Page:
An alarming study from the NSPCC has revealed that 64% of adults would hesitate to help a child that looked lost out of fear of being falsely accused.
The fear of someone misunderstanding their intentions has become a huge barrier for people encountering a child who needs help, with 56% of women and 73% of men reporting this worry.
Less than half of respondents said they would approach the child, with 45% saying they would hang back and observe the situation.
While the highly publicised child abuse cases have cause some worrying and hesitation in strangers seeing a lost child, 44% have said that high profile cases such as Operation Yewtree has made them more likely to report suspicions.
On the other hand, 62% of people said they would worry about reporting suspicions about a neighbour out of fear being mistaken and causing trouble and one in three wouldn’t report suspicions out of fear of a confrontation.
The director of the NSPCC helpline, Peter Watt commented on their survey, saying that in many ways it was positive.
“People are increasingly willing to act if they suspect a child is being abused or neglected. Sadly though, whilst the right intention is there, people naturally hesitate,” Peter explained.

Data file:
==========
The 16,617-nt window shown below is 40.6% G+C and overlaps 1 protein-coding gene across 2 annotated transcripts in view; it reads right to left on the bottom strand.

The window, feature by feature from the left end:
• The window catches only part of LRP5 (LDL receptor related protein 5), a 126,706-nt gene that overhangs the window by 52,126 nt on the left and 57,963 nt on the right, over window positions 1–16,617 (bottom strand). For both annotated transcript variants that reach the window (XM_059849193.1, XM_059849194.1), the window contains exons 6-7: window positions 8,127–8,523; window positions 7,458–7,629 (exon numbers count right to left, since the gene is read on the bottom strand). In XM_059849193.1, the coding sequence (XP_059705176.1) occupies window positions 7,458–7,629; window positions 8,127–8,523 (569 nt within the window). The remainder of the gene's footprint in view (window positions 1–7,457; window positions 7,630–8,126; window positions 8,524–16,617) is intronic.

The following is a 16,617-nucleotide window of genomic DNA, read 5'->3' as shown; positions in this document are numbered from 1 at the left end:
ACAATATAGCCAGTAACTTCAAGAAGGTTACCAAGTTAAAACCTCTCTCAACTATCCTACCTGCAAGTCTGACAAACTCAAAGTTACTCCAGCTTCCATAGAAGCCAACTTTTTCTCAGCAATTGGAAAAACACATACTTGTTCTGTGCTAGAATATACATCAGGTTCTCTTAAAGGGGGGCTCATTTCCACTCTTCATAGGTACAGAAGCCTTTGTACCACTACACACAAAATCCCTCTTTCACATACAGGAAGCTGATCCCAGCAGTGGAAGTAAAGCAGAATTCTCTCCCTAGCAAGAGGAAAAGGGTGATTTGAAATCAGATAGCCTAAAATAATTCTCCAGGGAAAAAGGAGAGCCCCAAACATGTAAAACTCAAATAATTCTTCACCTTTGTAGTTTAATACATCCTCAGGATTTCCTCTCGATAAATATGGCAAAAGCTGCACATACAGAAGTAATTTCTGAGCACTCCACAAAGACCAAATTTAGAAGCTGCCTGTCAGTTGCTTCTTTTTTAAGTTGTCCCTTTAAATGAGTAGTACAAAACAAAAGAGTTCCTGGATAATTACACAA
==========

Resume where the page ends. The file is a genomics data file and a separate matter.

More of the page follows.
“They fear making a mistake or they want to wait until they have more evidence, which usually never arrives ... for men in particular, they worry their motives for approaching a child will be questioned.”
“We need everyone to understand that taking action is always the right thing to do – whether it’s a lost child in the street or an abusive neighbour.”
The director urges people to call the NCPCC helpline if they have any suspicions, even if they are not sure.
“Our trained and experienced counsellors will know what to do and can take the burden off you. It may save a child or help a family get the support they need to improve and stay together happily and safely. And no one will ever know you made the call.”